Pen Confessions

Stephen King once described his Waterman fountain pen as “the world’s finest word processor.”

I have a confession: I’ve become a pen snob.

Since starting at TT Patton I’ve become used to writing with my LAMY fountain pen. The ink glides seamlessly on the Rustico journal I take notes and make outlines in for our writing camps. I’ve also been writing with a couple of other pens that are lying around the shop. The Acme rollerball and Retro 51 rollerball are my favorites because of their beautiful designs, ease of writing, and nice weight to both.

So when I went to fill out a check at home the other day, I indiscriminately picked up a pen lying around in our drawer. As I started writing, without consciously meaning to do so, I scrunched up my nose. This pen didn’t write like the others. It didn’t have the weight to lend its help to my small hand so that the carbon copy in the checkbook would show legibly. My hand had gotten used to not having to make much of an effort. That is what a quality pen will do.


I’ll admit when I first started in the store, I knew little about fine writing utensils. I usually roll with whatever pen happens to be lying around, though I had my box store favorites. I usually grade papers by hand (an attempt at online grading wasn’t the same). And it got me thinking that if I take the many hours that I do to grade shouldn’t I do so with a pen which makes writing hundreds of comments more enjoyable? A stack of papers somehow seems less daunting with a happy pen lying on top of it.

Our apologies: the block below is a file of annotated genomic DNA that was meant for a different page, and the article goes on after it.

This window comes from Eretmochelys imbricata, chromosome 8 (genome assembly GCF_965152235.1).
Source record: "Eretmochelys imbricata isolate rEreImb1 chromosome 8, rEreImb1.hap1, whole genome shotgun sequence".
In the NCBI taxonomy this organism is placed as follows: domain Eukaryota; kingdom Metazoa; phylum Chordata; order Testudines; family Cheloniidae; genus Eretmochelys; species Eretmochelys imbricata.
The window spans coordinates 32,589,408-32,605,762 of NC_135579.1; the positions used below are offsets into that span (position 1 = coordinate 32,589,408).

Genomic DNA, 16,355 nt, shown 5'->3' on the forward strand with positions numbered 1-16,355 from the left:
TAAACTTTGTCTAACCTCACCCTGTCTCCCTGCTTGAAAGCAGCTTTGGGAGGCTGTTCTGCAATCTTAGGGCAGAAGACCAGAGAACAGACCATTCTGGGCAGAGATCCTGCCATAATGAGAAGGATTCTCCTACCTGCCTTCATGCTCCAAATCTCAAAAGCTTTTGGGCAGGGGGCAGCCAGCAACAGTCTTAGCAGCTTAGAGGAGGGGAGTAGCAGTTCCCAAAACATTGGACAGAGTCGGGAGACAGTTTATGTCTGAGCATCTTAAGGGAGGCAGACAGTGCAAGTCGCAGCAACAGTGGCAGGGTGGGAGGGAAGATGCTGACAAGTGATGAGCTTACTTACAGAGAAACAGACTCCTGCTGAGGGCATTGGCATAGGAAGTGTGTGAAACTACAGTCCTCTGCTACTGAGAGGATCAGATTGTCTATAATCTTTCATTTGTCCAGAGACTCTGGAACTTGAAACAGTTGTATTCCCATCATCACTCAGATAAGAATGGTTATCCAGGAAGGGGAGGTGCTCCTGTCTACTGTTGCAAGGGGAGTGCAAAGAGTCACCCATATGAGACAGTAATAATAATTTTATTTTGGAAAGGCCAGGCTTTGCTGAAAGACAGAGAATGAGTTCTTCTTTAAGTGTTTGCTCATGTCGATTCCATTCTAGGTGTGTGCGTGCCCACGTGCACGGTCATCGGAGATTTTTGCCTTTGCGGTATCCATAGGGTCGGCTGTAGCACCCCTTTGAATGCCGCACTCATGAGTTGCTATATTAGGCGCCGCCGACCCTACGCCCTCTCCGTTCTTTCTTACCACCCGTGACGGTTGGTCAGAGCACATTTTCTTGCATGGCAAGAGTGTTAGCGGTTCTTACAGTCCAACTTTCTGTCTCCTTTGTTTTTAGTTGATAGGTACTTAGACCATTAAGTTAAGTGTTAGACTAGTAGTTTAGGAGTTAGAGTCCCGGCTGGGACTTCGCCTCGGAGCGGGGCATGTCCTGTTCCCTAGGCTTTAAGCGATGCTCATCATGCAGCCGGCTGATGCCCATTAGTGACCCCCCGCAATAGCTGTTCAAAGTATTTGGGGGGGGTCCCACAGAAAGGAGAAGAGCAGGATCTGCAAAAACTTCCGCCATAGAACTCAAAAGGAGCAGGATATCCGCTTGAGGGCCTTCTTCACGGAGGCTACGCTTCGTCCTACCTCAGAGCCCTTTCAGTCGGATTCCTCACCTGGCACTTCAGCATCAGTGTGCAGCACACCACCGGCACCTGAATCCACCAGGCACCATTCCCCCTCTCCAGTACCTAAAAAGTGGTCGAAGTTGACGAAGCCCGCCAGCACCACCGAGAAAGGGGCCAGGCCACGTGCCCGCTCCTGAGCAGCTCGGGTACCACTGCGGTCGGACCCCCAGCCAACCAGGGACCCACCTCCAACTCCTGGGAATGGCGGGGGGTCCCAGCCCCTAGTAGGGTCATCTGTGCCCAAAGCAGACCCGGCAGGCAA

Hopefully all of us know the joy of getting some kind of new “toy” which motivates us to complete an activity. A new vacuum to clean the carpets, a new laptop to complete work, or a new coffee mug to hold the magic liquid that gets us through the day. Now when I think about the prospect of grading fifty research papers I think about which Lamy ink color I will use. Because a new (quality) pen makes writing fun again. And once you start writing with one, it’s hard to go back, particularly if writing is part of your job. So I tip my hat to the pen snobs, a club I am now a part of, and one which I am happy to be in.



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